On or off trail, a hike can cross water. In late summer, it’s easy to ford a stream, but in early summer or after a heavy rain, that stream may look more like a rushing river, so be prepared.
When you ford water, you’ll get wet and cold. If the weather is warm, you may want to wear shorts so you don’t have to deal with soaked pants, or consider water-proof boots like these. Be careful when you cross. The shallowest stream has slippery rocks that can land you in the water with a sprained ankle, and cold water will feel even colder on bare feet. Since you don’t want wet boots, carry a pair of sport sandals or water mocs for fording. They’ll be warmer than bare feet and provide traction on the streambed. Consider a carabiner to clip your boots to your pack.
Assess the stream before you cross. Look at the current, and determine the depth. Check downriver for obstructions, because if you do fall, that’s what you’ll be swept into. Avoid crossing where the current is rapid and there are boulders or logjams downstream from you. Check your map for a better crossing, or find a high spot where you can see up and downstream. If the water is past mid-thigh, only cross if the current is slow, or you’ll be swimming.
Once you’re ready to cross, trade your boots for your crossing footwear. Unclip your pack’s hip belt and loosen the straps; a secure pack can cause you to drown if you fall. Cold water may make you want to rush, but take slow short steps and feel your way with your feet. Find the lowest footing so your foot won’t slip farther down. In water past your knees, use a walking stick or trekking poles to help keep your balance, but put most of your weight on your feet for stability. Don’t try jumping from rock to rock. A wet rock is a slippery rock, and a group of rocks poses a danger to your bones, including your skull, if you fall.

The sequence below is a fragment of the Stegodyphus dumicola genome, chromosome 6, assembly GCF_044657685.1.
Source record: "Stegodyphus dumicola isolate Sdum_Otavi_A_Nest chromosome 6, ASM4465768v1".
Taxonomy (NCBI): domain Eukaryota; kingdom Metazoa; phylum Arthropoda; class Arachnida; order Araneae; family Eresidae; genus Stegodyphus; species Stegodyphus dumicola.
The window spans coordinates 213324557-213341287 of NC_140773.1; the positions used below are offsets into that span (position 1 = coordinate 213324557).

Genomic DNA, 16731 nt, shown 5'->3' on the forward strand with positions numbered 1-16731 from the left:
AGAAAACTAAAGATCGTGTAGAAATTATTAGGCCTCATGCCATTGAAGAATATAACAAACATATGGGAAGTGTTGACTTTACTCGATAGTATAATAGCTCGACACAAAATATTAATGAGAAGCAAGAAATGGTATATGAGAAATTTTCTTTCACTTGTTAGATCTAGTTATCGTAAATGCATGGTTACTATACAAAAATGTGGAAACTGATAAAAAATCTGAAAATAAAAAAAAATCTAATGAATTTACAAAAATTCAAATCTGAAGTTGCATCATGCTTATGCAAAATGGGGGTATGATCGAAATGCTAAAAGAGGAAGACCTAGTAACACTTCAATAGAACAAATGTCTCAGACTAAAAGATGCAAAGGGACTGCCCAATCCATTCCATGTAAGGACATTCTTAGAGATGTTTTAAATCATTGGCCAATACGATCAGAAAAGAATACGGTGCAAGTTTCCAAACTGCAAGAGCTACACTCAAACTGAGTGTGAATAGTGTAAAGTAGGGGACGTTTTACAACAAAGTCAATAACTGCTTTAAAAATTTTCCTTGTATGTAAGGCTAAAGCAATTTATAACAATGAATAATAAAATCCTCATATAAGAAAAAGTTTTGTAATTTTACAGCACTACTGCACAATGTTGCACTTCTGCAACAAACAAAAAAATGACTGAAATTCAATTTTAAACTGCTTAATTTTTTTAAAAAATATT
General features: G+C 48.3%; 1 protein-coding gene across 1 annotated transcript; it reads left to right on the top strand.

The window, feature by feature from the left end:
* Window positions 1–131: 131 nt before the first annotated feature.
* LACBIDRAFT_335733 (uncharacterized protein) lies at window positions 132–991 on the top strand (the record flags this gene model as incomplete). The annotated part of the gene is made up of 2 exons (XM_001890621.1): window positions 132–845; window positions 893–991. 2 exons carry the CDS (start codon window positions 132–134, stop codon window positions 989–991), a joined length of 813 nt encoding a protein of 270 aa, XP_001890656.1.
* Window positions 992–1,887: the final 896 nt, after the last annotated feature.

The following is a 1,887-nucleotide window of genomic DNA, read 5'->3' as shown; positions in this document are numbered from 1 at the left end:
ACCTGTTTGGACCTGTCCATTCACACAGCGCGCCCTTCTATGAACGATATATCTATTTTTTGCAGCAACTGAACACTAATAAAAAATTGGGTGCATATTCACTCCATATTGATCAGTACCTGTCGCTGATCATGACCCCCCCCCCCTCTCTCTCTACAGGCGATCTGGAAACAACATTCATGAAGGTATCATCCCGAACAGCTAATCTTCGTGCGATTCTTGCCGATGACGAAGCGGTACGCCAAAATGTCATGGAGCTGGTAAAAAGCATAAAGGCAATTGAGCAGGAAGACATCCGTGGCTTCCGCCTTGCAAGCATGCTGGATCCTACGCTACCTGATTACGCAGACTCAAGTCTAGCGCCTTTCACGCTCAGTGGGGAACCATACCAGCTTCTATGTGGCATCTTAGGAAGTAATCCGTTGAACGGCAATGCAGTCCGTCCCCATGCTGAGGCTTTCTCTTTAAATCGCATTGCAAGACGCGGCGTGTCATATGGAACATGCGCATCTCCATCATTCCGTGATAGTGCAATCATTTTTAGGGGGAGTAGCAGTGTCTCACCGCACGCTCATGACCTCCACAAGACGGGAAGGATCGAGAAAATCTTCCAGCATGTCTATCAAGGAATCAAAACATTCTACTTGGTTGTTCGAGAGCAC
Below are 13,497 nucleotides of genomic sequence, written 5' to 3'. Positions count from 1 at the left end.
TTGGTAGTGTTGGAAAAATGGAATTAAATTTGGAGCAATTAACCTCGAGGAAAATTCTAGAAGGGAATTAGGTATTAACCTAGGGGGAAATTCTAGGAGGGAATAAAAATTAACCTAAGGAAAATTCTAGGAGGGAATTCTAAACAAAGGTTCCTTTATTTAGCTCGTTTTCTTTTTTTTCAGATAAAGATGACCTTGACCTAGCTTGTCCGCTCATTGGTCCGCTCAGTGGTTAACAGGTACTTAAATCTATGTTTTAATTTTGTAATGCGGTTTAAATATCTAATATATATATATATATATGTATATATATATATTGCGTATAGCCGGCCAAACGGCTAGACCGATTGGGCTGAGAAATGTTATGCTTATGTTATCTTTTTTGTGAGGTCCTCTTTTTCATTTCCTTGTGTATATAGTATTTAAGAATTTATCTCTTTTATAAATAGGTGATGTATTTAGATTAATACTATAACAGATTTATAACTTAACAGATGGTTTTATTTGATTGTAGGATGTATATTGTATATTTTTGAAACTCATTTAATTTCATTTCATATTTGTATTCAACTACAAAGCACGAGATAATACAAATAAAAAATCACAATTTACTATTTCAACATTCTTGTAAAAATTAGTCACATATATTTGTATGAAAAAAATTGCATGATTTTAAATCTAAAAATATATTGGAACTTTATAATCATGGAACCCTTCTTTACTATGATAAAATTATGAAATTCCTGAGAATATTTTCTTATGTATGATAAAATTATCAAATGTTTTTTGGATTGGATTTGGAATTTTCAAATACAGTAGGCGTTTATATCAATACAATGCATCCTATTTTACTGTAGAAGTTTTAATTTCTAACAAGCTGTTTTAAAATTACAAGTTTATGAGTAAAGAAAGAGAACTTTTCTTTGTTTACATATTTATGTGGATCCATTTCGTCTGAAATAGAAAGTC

Once you’re out of the water, take off your shoes and dry yourself with absorbent clothing, like this cotton shirt . If the water evaporates, you’ll get colder. Use a pack with a waterproof pocket to store wet clothing separate from dry items. And now you’re ready to hike to the next ford!
(Sources: Molvar, Erik. Hiking Olympic National Park: A Guide to the Park’s Greatest Hiking Adventures. Edition: 2. Globe Pequot, 2008 , http://dogparkwisdom.wordpress.com/2008/07/19/fording-streams-with-dogs/ , http://www.secretsofsurvival.com/survival/cross_rivers_streams_and_rapid..., http://www.mountainzone.com/how-to-articles/viewproarticle.asp?aid=512&p... )